Ali Hosni and Hussain Ali were the only players trying to create anything in the game but both looked confused as to where they should play on the field. Quite similar in style, they were often seen fighting each other for the ball in a compact pitch. UAE pressed well and closed any pockets of space that Hosni and Hussain Ali would have popped up in. It was a brilliant tactical performance for Zaccheroni’s men.
The side looked desperate for an orthodox winger, to hug the touchline and stretch the opposition. Instead, Hummam Tariq was lost in the game and offered nothing going forward. How Hummam is still this heavily involved in the national team is beyond me. He offers next to nothing and is often a liability, as we would later find out when he skied his penalty wide.
Iraq’s only real chance all game came from Alaa Abdulzahra, whose looping header from a Saad Abdulamir cross was cleared off the line. It was the only notable chance Iraq had all game and came in extra time. Ali Hosni’s individual run was also excellent, but his shot failed to test the UAE ‘keeper. Jalal Hassan kept Iraq in the game with a superb save in the dying seconds of the second half, turning a low-driven shot out. Neither side was able to win the game in extra-time and so the game went to penalties.
Alaa Abdulzahra was the first to step up. His poor penalty was easily saved and the veteran will hopefully finally retire once and for all from the national team. Although he’s a respected figure in the dressing room, the player offers very little and it’s incredible to see him picked so regularly in the national team ahead of the likes of Ahmed Yasin.
Saad Abdulamir took the second penalty and pulled off a cheeky panenka penalty in honour of Younis Mahmoud. This was made even more impressive as UAE were leading with their penalty. Next stepped Hummam Tariq, a player who is somehow always present in the national team despite being an atrocious footballer. It wasn’t surprising to see his penalty fly into the crowd and take Iraq’s hopes of winning the Gulf Cup with it. Amjad Atwan’s well taken penalty was not enough to keep the Iraqi dreams alive and a disappointing performance was capped by Jalal Hassan letting in two poorly taken penalties in the shoot out.
Basim Qasim’s men were defeated and the manager must take a huge share of the blame for the poor performance. Not only did he get his tactics all wrong, but he also placed the team under unnecessary pressure by declaring he will leave his job as national team manager after the Gulf Cup.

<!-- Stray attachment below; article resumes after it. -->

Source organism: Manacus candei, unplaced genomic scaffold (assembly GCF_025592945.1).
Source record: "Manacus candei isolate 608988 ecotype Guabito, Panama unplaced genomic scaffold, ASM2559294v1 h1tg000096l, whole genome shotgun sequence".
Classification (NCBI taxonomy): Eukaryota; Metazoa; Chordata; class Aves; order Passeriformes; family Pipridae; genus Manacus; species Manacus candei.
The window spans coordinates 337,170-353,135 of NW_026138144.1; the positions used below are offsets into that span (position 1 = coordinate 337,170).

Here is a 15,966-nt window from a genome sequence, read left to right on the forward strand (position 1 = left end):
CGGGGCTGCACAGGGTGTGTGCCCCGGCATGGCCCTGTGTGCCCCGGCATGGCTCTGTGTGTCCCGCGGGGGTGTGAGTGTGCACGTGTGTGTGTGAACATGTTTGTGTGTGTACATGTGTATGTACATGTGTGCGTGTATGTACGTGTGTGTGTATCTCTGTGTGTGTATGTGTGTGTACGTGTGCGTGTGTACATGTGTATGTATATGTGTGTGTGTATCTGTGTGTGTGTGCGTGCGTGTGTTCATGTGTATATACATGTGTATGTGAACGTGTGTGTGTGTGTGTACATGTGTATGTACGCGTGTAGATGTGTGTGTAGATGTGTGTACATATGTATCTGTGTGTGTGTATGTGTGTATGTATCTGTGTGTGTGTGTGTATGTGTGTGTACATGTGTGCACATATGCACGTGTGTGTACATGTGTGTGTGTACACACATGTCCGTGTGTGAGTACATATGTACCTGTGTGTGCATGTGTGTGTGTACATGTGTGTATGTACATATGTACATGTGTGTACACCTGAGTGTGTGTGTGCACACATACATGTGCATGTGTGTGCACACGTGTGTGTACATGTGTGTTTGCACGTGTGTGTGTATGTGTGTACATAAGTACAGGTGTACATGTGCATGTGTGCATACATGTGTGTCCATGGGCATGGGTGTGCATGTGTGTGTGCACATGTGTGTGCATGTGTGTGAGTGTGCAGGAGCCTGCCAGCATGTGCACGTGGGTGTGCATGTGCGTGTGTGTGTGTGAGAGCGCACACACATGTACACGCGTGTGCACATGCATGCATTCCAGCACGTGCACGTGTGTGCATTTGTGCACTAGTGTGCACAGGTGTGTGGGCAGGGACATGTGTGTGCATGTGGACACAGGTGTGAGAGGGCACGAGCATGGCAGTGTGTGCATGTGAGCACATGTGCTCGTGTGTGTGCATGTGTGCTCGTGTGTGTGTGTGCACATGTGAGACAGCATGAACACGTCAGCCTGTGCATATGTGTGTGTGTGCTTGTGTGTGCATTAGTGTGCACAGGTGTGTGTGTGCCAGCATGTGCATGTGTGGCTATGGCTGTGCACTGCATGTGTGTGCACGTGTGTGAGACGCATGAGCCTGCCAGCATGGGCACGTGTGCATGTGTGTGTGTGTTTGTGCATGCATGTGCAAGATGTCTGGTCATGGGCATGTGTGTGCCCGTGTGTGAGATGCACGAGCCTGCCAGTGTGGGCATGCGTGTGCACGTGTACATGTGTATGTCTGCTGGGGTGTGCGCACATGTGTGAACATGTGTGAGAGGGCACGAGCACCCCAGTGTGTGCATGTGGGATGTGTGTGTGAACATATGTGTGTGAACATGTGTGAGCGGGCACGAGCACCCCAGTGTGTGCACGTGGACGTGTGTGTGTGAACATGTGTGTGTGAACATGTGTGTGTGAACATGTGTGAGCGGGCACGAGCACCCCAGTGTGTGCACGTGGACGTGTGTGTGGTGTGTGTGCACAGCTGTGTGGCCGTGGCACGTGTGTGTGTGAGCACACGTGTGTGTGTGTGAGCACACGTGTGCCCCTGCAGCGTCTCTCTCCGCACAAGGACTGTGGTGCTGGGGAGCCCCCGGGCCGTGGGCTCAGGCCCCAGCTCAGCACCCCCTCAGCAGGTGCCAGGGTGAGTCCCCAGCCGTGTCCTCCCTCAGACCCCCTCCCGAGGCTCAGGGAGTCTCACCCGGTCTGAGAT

However, what really hurts about this loss is knowing that Iraq has still yet to learn from it’s mistakes. The team has regressed and we’re still unable to do the basics right – passing, moving into space, passing again. The only time Iraq have looked promising is when Saad Abdulamir has started with either Yasir Kasim or Brwa Nouri.
Although this competition means a huge number of expats are unavailable, it has very little implications for the national team due to the way we treat our expat players. The side we saw today will not be far off from the side that will feature in the Asian Cup a year from now. We continue to see the majority of expats still not being given chances with the national team despite there being a huge number of high quality players available for selection. Is Mehdi Kamil better than Osama Rashid? No chance. Why has Jakub Yunis yet to be given a single game instead of tried and tested failures such as Muhanned Abdul-Raheem and Alaa Abdulzahra? Where is Shwan Jalal? The expat is light years ahead of Jalal Hassan and has made only a few friendly appearances for Iraq.
We’re continuing to make the same errors and there is very little hope for Iraqi football unless there is a complete overhaul of the way things are run in the national team – starting with the corrupt FA. We need to be honest with ourselves and realise that nothing will ever change unless we completely transform our outlook on expat players and start giving them equal opportunities. Only then will Iraq have any chance of competing in the 2019 Asian Cup.